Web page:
Payment Processing Overview & FAQs

Overview

The business of merchant services and payment processing can be complicated. One of our goals is to take a consultative approach with our clients so they can best understand how the system works.

FAQs

FAQs

  • How does a business start accepting credit and debit cards?

    Businesses need a merchant account in order to accept credit and debit cards. This is an account that is set up with a payment processor like BananaPay to allow business to accept cards and ultimately collect sale revenue.

  • How do I get a merchant account and begin accepting credit and debit cards?

    Apply with a payment processor like BananaPay. We will collect information about your business and submit it for underwriting to determine whether your business qualifies for a merchant account. A merchant account to accept credit cards is a form of credit, so an underwriting process is required to determine your businesses creditworthiness and eligibility for a merchant account.

  • What are authorization and transaction fees?

    Authorization and transaction fees are flat fees that you are charged each time you swipe a customer’s credit or debit card. Thus, the more card transactions you accept, the more you will ultimately pay in authorization or transaction fees.

  • What is a discount rate?

    A discount rate is a fee calculated as a percentage of your card sales. As such, the more sales revenue you collect from your customers, the more you will pay from your discount rate.

  • What is EMV chip technology?

    EMV chip technology is technology featured in credit cards, debit cards, and other payment instruments that includes microprocessor chips to maximize the protection and security of cardholder data. EMV chip-enabled cards are now the standard for credit and debit cards and provide cardholders with an additional layer of security in their transactions. If merchants accept non-EMV chip enabled cards, they will be held liable for fraudulent cardholder transactions.

  • What is PCI?

    The Payment Card Industry Data Security Council Security Standard (PCI DSS) is an information security standard applicable to organizations that accept credit and debit cards. All merchants that accept cards must comply with the PCI DSS and certify such compliance or face monthly fines.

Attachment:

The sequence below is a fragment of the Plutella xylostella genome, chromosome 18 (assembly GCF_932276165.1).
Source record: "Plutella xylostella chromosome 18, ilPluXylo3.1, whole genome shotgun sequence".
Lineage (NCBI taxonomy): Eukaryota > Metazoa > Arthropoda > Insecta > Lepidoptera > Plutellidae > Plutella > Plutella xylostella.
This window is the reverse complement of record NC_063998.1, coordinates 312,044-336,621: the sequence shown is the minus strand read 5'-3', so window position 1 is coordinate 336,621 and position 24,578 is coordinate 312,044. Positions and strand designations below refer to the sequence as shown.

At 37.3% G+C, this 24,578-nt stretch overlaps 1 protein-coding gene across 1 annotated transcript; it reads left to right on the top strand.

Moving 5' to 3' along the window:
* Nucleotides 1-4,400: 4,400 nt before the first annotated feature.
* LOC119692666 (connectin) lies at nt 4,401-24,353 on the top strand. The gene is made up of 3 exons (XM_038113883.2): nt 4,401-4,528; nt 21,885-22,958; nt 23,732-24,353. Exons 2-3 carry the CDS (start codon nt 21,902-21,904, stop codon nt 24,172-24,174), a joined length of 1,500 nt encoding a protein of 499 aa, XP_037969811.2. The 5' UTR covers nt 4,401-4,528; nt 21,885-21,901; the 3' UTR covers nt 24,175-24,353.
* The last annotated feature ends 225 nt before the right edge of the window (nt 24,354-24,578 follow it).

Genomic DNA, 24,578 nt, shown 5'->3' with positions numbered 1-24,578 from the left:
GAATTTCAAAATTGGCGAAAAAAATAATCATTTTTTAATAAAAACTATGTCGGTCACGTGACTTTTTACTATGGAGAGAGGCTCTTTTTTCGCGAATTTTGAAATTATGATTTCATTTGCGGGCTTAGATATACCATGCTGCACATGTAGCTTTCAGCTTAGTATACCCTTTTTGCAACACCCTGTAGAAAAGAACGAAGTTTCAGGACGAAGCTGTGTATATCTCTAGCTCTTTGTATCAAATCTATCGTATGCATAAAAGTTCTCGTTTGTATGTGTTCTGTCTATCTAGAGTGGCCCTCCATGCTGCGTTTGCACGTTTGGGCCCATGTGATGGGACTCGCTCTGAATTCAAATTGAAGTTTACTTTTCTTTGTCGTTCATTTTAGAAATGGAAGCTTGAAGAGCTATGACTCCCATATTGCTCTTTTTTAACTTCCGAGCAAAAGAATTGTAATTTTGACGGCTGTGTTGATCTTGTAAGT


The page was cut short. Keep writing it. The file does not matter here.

• What is a payment processing terminal?

    A device that accepts credit and debit cards and interfaces with the bank and other entities in the payment processing ecosystem to transfer funds to the merchant.

  • What is a PIN pad?

    A device that accepts the cardholder’s personal identification number (PIN) and encrypts that PIN in connection with a debit card transaction.

  • What is a point of sale (POS) system?

    A POS system is a combination of hardware and software use by merchants to accept credit and debit cards and otherwise operate their businesses. The capabilities of POS systems vary, but generally include transaction management, marketing, inventory, scheduling, accounting, and customer service.

  • What is the difference between a credit card and a debit card?

    The primary difference between a credit card and a debit card is the source from which the card pulls money from the cardholder and deposits it with the merchant. A debit card pulls the funds directly from the cardholder’s bank account while a credit card charges the cardholder’s line of credit with the credit card company.

  • How does a credit card transaction work?

    When a cardholder swipes a credit card with a merchant, the credit card machine transmits the transaction details to the merchant’s acquiring bank, who then routes the information from the appropriate card network to the cardholder’s issuing bank, who then approves the transaction. The merchant’s acquiring bank then deposits the funds from the transaction into the merchant’s bank account and debits the merchant’s processing account for all fees related to the transaction.

  • What is a chargeback?

    A chargeback occurs when a cardholder successfully disputes the validity of a prior credit or debit card transaction and the funds are returned to the cardholder.

  • What is a regulatory product fee?

    This is a fee charged to merchants to cover the costs incurred by processors in complying with federal regulations requiring processors to report certain merchant transaction information to the IRS.

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